Chinese calligraphy living artist nephews of puyi?
Puyi only had one nephew and his name was Aisin Gioro Yuyan. He lived from 1918 - 1997.
Guides at the Forbidden City in Beijing today, will introduce you to a calligrapher who they claim to be this same nephew. You will have to pay over the top for one of his calligraphies because of who he is. If you searched the internet, you will find people taking pictures with him, although you will find there's more than one version of him! You're not allowed to take a picture with him unless you pay for one of scrolls. We were quoted RMB1,200 in October 2011 for the smallest one. We were also told we were extremely lucky as they guy was there only for a week upon the invitation of the present government. Turns out the guy is there every single day conning tourists. We smelled a rat and left.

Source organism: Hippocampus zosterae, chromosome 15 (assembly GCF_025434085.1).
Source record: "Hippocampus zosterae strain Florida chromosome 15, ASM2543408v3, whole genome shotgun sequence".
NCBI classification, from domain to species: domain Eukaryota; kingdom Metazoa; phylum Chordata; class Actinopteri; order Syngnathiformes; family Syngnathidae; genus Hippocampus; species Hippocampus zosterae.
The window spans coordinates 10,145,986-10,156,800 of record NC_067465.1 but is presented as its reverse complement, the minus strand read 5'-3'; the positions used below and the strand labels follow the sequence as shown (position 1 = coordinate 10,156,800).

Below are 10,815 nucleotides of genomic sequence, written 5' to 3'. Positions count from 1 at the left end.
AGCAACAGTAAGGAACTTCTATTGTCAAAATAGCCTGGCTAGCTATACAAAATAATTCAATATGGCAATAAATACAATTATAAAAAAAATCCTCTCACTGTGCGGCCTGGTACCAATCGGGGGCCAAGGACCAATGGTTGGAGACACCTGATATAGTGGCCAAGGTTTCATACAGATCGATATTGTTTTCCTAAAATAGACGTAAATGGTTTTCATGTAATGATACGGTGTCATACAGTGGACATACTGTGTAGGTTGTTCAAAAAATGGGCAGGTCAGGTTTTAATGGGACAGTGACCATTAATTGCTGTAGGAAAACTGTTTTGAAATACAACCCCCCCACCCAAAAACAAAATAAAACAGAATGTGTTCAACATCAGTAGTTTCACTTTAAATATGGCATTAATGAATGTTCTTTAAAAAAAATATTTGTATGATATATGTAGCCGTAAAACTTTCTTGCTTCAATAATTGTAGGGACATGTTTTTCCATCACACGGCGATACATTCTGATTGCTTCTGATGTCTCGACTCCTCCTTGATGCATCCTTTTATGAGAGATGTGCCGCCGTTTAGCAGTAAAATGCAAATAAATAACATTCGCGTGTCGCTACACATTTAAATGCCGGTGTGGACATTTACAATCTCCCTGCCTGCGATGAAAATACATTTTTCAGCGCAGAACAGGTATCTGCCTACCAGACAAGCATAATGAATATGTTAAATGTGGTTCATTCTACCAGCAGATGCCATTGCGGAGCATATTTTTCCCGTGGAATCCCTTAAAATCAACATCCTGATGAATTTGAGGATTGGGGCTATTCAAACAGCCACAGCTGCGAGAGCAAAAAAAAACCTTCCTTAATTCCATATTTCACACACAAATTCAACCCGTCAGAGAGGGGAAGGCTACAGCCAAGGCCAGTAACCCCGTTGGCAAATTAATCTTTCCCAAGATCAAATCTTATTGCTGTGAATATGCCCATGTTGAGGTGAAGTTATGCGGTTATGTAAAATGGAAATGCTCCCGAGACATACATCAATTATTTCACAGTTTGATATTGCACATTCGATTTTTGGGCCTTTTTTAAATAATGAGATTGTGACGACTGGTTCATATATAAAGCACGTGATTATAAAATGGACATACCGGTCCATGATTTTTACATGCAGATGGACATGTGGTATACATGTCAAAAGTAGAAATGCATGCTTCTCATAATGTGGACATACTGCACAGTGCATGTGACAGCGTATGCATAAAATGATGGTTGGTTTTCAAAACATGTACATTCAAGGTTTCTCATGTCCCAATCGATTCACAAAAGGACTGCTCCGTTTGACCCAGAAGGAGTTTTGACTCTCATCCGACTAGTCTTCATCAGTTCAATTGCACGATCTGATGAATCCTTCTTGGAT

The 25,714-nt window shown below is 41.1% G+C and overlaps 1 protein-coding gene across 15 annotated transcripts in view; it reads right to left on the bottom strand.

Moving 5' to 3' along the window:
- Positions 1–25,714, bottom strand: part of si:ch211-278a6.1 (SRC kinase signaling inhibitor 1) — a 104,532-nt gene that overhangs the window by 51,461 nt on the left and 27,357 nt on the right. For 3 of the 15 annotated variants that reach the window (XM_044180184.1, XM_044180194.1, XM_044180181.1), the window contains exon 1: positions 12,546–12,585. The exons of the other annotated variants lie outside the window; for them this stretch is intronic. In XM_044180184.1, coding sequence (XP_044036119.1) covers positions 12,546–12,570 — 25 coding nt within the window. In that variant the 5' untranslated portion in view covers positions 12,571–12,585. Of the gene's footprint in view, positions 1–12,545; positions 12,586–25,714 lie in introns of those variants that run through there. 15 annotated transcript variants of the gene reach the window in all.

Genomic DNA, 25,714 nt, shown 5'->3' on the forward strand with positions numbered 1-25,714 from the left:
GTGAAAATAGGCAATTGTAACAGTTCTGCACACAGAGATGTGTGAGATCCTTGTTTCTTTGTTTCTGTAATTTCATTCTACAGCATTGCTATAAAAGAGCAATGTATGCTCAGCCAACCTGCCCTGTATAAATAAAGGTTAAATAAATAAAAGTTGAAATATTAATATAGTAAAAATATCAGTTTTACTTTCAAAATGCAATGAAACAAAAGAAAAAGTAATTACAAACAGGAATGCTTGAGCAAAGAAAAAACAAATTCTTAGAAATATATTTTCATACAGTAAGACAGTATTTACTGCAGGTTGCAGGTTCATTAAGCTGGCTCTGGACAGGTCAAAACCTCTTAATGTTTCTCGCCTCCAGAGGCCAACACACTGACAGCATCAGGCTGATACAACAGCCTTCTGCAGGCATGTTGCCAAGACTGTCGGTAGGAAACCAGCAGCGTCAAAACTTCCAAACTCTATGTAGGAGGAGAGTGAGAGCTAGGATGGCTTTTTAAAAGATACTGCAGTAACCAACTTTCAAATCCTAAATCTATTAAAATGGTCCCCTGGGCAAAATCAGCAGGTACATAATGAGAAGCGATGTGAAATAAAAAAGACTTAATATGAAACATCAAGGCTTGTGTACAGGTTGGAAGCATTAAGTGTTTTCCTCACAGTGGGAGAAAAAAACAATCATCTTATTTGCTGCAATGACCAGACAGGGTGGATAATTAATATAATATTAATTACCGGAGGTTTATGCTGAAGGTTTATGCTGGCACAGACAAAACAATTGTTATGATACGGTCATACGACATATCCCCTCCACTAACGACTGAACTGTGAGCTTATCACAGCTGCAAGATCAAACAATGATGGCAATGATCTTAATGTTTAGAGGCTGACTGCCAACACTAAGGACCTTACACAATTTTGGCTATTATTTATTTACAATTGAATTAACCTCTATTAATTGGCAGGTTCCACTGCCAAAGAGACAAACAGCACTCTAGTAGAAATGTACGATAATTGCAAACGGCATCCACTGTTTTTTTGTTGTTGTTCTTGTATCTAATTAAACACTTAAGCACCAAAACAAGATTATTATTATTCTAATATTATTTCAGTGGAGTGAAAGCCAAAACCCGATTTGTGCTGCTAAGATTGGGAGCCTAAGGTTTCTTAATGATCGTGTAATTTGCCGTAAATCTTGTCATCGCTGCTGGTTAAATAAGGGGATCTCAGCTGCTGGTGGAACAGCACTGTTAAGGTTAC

Puyi's nephew died aged 79 in 1997. Even if he was still alive, compare him to the 'nephews' at the Forbidden City who usually look in their 40s or 50s.
Is the Chinese calligraphy living artist Aisin Gioro Yuming one of the nephews of the last Emperor Puyi of China?
Chinese calligraphy is an ancient art form and serves as a meditative practice for Buddhists. For Buddist calligraphers, the end product is not important---the importance lies in the every stroke of the brush. Buddhists practice what is known as Mindfulness----the practice of living in every moment as a fully aware human being. One focuses on the brush, the ink, the correct stroke marks and thinks of nothing else. It helps to clear the mind. It…